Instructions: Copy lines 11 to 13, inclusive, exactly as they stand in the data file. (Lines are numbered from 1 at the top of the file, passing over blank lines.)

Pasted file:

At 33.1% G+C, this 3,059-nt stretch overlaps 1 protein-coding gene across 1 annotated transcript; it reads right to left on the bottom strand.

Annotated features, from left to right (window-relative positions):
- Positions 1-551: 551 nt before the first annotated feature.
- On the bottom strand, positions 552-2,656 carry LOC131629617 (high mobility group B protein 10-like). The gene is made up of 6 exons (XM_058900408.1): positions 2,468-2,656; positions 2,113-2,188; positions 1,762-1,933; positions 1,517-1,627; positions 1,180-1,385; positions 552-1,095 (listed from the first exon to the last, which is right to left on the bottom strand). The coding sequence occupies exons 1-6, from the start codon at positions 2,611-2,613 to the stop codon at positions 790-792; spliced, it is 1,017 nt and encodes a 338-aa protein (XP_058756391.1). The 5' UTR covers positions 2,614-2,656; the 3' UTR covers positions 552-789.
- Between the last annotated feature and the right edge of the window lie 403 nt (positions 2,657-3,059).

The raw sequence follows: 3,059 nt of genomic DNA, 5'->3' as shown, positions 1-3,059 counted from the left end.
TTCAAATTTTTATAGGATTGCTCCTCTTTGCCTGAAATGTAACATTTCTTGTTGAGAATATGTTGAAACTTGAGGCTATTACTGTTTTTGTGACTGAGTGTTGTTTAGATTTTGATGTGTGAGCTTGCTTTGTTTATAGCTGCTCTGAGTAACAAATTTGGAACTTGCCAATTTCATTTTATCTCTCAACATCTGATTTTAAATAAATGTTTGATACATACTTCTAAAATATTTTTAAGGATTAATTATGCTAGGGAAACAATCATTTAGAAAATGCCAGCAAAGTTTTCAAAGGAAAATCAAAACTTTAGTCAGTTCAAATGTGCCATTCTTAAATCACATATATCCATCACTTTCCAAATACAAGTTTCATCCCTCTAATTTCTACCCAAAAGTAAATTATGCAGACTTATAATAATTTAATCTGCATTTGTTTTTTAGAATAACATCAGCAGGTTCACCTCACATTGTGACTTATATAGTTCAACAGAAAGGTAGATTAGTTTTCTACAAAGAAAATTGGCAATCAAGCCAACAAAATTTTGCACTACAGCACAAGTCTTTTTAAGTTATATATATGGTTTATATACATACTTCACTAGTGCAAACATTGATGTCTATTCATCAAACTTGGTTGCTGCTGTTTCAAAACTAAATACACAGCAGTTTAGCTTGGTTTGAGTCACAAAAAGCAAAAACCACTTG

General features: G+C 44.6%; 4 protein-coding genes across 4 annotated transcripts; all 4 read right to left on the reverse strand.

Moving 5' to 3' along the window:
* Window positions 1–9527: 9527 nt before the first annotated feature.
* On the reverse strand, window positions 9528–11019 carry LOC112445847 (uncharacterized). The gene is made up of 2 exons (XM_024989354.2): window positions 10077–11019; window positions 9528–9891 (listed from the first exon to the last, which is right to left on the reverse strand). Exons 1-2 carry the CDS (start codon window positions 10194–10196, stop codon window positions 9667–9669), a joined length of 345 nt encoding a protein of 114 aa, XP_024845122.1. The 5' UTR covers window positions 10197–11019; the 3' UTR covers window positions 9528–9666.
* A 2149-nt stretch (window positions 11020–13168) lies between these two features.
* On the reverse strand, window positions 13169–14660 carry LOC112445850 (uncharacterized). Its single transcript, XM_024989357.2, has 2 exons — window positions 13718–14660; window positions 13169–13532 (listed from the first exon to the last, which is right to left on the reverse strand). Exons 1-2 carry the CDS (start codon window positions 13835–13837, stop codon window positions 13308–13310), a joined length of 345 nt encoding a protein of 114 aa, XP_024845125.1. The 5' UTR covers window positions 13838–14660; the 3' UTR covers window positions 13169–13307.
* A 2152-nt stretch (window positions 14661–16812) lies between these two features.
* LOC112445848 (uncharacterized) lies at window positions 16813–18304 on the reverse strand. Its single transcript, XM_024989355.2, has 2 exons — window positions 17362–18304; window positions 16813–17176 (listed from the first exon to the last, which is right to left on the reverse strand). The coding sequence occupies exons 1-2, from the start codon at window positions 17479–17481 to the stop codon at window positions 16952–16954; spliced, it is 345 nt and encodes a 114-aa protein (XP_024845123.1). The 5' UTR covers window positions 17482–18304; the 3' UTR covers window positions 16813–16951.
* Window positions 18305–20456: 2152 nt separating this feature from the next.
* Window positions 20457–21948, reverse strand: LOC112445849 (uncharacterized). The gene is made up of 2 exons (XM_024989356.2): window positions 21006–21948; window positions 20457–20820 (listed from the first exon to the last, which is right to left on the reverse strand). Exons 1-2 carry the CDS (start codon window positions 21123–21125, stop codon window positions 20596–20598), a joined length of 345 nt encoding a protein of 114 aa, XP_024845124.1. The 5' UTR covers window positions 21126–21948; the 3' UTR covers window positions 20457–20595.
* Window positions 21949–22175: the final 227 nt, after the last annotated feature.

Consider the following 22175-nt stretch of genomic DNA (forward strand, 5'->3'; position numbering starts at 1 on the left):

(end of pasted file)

* On the reverse strand, window positions 9528–11019 carry LOC112445847 (uncharacterized). The gene is made up of 2 exons (XM_024989354.2): window positions 10077–11019; window positions 9528–9891 (listed from the first exon to the last, which is right to left on the reverse strand). Exons 1-2 carry the CDS (start codon window positions 10194–10196, stop codon window positions 9667–9669), a joined length of 345 nt encoding a protein of 114 aa, XP_024845122.1. The 5' UTR covers window positions 10197–11019; the 3' UTR covers window positions 9528–9666.
* A 2149-nt stretch (window positions 11020–13168) lies between these two features.
* On the reverse strand, window positions 13169–14660 carry LOC112445850 (uncharacterized). Its single transcript, XM_024989357.2, has 2 exons — window positions 13718–14660; window positions 13169–13532 (listed from the first exon to the last, which is right to left on the reverse strand). Exons 1-2 carry the CDS (start codon window positions 13835–13837, stop codon window positions 13308–13310), a joined length of 345 nt encoding a protein of 114 aa, XP_024845125.1. The 5' UTR covers window positions 13838–14660; the 3' UTR covers window positions 13169–13307.